Telecommuting is pretty easy now. Skype, Slack and good ol’ Gchat — excuse me, Google Hangouts — make communicating with your colleagues down the hall or around the world a breeze whether you’re in the office or not. But if you’re concerned about starting a telecommute program, or want to start a trial run with your boss, be sure to start small, and provide feedback that will help you work from home again in the future.
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Start Small, Because You Might Hate It
If you’ve never worked from home before, going whole hog from the start might lead to disaster. If your office environment isn’t set up for telecommuting, or you find yourself missing the camaraderie of having coworkers, you could find yourself distracted, frustrated, or unprepared to deal with the newfound freedom.
You can start by proposing a one day per week telecommute schedule, perhaps on a slower workday. Picking a single day, like a Friday when work slows down, lets you plan your day around what you will and won’t have access to at the office. The constraint will also help you schedule your meetings so no one in your company is trying to find you when you’re at your home office. Oh, and be sure to set up your home office so you have everything you’d normally need at work, just in case.
Use Evidence to Make Your Case
Your boss might be sceptical of letting one of their own work without actually being in the office, but the research and actual results of remote work’s benefits are hard to ignore.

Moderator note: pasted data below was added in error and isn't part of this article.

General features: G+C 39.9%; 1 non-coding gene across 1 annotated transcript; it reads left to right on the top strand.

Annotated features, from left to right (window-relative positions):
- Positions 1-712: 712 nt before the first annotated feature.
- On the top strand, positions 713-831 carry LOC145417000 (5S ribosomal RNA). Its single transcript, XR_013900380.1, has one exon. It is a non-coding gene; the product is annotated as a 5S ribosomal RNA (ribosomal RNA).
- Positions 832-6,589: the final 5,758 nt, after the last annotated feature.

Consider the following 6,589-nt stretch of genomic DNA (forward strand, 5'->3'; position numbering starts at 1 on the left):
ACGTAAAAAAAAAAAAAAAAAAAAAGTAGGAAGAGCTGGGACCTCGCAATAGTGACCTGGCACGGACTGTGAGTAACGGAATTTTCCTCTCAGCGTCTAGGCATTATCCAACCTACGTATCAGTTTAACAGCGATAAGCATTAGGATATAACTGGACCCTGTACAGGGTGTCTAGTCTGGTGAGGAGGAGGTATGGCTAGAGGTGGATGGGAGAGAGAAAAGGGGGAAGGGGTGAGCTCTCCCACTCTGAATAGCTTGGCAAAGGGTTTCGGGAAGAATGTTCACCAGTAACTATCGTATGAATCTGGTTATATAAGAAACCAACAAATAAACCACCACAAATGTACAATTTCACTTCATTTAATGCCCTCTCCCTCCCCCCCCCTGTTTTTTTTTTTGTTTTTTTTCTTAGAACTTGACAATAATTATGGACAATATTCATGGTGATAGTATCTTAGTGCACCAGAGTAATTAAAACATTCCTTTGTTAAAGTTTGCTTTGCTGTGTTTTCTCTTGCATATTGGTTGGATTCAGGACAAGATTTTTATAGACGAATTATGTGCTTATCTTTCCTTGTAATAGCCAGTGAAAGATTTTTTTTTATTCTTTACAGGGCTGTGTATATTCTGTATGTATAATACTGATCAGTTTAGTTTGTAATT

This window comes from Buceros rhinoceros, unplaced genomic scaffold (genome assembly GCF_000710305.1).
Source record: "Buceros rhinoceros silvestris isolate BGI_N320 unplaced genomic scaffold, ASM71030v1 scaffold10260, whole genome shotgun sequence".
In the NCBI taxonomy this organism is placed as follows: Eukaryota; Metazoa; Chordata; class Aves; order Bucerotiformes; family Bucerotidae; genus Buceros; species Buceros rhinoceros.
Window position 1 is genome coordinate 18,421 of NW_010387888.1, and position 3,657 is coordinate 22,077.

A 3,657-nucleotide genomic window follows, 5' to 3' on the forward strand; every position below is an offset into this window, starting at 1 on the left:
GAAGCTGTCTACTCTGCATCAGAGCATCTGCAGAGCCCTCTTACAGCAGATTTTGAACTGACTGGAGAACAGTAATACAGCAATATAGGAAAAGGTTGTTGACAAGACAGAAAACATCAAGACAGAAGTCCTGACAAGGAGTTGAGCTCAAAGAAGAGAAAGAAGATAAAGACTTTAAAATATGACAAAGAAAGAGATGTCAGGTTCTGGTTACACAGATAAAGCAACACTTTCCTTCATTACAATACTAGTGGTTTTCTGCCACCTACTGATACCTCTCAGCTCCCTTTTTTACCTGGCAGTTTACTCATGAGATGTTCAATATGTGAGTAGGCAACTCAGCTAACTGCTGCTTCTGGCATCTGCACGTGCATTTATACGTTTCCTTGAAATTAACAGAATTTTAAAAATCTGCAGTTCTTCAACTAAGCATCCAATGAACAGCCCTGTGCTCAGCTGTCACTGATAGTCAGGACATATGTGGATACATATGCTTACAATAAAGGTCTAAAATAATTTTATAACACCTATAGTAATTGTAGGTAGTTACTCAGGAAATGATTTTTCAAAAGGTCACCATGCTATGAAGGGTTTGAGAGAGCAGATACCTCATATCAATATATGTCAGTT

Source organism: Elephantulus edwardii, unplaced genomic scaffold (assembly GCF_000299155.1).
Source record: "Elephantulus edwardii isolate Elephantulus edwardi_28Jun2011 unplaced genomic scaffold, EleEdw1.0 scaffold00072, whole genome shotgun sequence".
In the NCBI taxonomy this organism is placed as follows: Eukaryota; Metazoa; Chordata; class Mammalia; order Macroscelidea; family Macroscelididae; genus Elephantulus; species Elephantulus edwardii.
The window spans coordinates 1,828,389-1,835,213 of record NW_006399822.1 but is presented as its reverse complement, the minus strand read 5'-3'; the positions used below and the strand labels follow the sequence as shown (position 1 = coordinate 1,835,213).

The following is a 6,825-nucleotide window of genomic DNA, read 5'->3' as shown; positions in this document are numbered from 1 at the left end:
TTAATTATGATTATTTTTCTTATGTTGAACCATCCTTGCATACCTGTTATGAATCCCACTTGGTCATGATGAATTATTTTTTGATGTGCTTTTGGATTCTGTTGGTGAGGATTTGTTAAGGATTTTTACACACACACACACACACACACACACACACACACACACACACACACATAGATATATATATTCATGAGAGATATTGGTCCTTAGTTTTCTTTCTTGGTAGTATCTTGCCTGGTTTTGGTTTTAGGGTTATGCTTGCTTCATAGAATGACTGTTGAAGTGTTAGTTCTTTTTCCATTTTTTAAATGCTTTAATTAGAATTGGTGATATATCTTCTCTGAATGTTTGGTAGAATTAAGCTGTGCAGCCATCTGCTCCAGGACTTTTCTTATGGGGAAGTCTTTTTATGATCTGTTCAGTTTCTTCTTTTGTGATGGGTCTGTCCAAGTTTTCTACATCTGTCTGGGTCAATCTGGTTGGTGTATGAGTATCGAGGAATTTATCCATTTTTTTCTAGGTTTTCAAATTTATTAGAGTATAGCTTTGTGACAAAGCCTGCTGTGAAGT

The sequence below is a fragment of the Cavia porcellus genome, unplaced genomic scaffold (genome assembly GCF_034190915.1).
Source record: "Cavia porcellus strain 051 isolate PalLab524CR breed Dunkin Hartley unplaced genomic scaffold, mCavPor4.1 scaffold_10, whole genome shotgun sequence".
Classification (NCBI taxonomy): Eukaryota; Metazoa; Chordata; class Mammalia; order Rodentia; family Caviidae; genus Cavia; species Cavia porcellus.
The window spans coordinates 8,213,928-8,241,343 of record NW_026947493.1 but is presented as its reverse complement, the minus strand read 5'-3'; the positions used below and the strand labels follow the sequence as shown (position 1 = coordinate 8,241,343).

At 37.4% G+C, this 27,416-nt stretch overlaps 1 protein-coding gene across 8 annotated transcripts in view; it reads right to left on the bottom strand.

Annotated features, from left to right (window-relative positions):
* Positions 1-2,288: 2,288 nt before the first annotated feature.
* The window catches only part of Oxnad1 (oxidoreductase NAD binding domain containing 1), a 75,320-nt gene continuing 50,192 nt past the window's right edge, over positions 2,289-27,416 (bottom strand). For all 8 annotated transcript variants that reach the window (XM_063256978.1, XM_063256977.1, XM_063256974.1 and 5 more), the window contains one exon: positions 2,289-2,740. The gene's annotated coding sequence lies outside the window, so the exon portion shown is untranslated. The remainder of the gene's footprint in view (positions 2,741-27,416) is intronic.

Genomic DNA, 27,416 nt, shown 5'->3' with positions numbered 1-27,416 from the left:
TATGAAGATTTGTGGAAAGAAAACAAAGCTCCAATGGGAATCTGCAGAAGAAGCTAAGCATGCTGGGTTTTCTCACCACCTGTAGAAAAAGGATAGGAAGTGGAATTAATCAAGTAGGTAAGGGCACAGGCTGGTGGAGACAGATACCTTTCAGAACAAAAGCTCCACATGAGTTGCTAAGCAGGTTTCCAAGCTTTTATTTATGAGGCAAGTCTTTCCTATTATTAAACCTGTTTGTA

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A Stanford University study used a 20,000-employee travel agency as its test subject, and found employees working from home improved performance by 13 per cent compared to their office-bound counterparts. The travel agency also brought in up to $US2,000 ($2564) in extra profit per remote worker, which helps make the case for remote working.
Report Good and Bad Feedback
Compiling a list of things that went well will show your employer how serious you’re taking the opportunity to work remotely. Outline what went well, how much work you’ve accomplished while working from home, and what you think you or your boss can do to make the experience more productive. It will give your employer good reason to boost your telecommute time, and show how you’re thinking about ways to enhance the experience.
A list of problems that may have arisen during your remote work will also show how you’re working on ways to make telecommuting as frictionless as possible. If you find people asking where you are when you’re working from home, or demanding your in-person attention when you’re out, that may require a solution you and your team can figure out together.